Nurturing Potential's main theme article

Synchronicity, Intuition and Coincidence




 Harper’s Encyclopedia of Mystical and Paranormal Experience, defines synchronicity as:

"The unifying principle behind meaningful coincidences. Psychiatrist Carl G. Jung termed Synchronicity ‘an acausal connecting principle’ that links seemingly unrelated and unconnected events. The concept is integral to Eastern thought, but in Western thought runs contrary to cause and effect. In the West, ‘coincidences’ are popularly discounted as ‘chance happenings.’ The concept of synchronicity was developed largely by Carl G. Jung, who credited Albert Einstein as his inspiration."  



Jung's view of synchronicity

A famous example


Intuition, decision-making and pseudoscience


That famous presidential coincidence



What is Jung’s view of synchronicity?

Jung’s own explanation of the concept of synchronicity is as follows:

" As its etymology shows, this term has something to do with time, or to be more accurate, with a kind of simultaneity.  Instead of simultaneity we could use the concept of a meaningful coincidence of two or more events, where something other than the probability of chance is involved."[1]  

What did Jung state about the chance occurrence of coincidences?

Jung had become absorbed by synchronicity when he was investigating the phenomena of the collective unconscious and kept on coming across connections which he simply could not explain: "as chance groupings or ‘runs.’ What I found were ‘coincidences’ which were connected so meaningfully that their ‘chance’ concurrence would represent a degree of improbability that would have to be expressed by an astronomical figure.[2]

Jung was a contemporary of Albert Einstein who, apparently, was instrumental in helping Jung to develop his ideas on synchronicity.  It seems that Jung had a series of dinners with Einstein in Zurich between 1909 and 1913 during which the concept of synchronicity was discussed.  These discussions greatly influenced Jung's subsequent thinking and appeared to provide a key to the numerous stories of baffling coincidences being revealed to him by his clients, by his own studies and - even more puzzling - by episodes in his own life.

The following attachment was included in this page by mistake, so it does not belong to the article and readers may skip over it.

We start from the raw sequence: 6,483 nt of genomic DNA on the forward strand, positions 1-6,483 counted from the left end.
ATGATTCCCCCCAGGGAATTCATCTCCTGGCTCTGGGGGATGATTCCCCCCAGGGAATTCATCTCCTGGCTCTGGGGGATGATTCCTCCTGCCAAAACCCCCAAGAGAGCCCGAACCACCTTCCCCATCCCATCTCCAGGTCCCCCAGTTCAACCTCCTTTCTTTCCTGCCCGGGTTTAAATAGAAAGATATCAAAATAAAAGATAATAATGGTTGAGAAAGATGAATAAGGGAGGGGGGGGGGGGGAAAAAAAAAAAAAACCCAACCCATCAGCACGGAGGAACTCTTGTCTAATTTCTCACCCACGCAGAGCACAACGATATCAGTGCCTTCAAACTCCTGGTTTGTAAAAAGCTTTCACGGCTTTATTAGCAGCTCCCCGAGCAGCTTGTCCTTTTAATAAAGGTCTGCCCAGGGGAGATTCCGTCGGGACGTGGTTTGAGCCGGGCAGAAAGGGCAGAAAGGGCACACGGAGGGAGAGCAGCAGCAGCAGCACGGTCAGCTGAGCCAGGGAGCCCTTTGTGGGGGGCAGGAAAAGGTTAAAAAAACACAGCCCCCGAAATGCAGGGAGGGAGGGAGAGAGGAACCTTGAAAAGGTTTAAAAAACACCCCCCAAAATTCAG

The principle of synchronicity is based on the concept that everything in the universe has some kind of correspondence one to the other. There is a "classical idea of the sympathy of all things."   There is a link, there is a bond, so to speak, and even so-called inanimate objects have a form of communication. In other words the whole universe is a living breathing entity and its various life forms, in all the kingdoms (animal, plant, mineral, human, etc.) are not as removed from each other as previously thought.  In support of Hippocrates [3] Carl Jung said: "The universal principle is found even in the smallest particle, which therefore corresponds to the whole." [4]  


A Famous Example

We are indebted to that wonderful free Internet resource, Wikipedia for the following story.  A well-known example of synchronicity involves plum pudding.  It is the true story of the French writer Emile Deschamps who in 1805 is treated to some plum pudding by the stranger Monsieur de Fontgibu. Ten years later, he encounters plum pudding on the menu of a Paris restaurant, and wants to order some, but the waiter tells him the last dish has already been served to another customer, who turns out to be M. de Fontgibu. Many years later in 1832 Emile Deschamps is at a diner, and is once again offered plum pudding. He recalls the earlier incident and tells his friends that only M. de Fontgibu is missing to make the setting complete, and in the same instant the now senile M. de Fontgibu enters the room by mistake.



Apophenia, a term coined by Klaus Conrad in 1958,  is defined as the spontaneous perception of connections and meaningfulness of unrelated phenomena. It is often used as an explanation of paranormal and religious claims although as described by Conrad it was related to the distortion of reality present in psychosis.

 It was given prominence by Peter Brugger, a neuropsychologist at University Hospital, Zurich, Switzerland.  According to Brugger, "The propensity to see connections between seemingly unrelated objects or ideas most closely links psychosis to creativity . . .  apophenia and creativity may even be seen as two sides of the same coin." 

Some of the most creative people in the world, then, must be psychoanalysts and therapists who use projective tests like the Rorschach Test or who see patterns of child abuse behind every emotional problem. Brugger notes that one analyst thought he had support for the penis envy theory because more females than males failed to return their pencils after a test. Another spent nine pages in a prestigious journal describing how sidewalk cracks are vaginas and feet are penises, and the old saw about not stepping on cracks is actually a warning to stay away from the female sex organ.

Synchronicity, intuition or coincidence?  Or simply pseudo-science?  Or even psychobabble. 


Intuition, decision-making and pseudo-science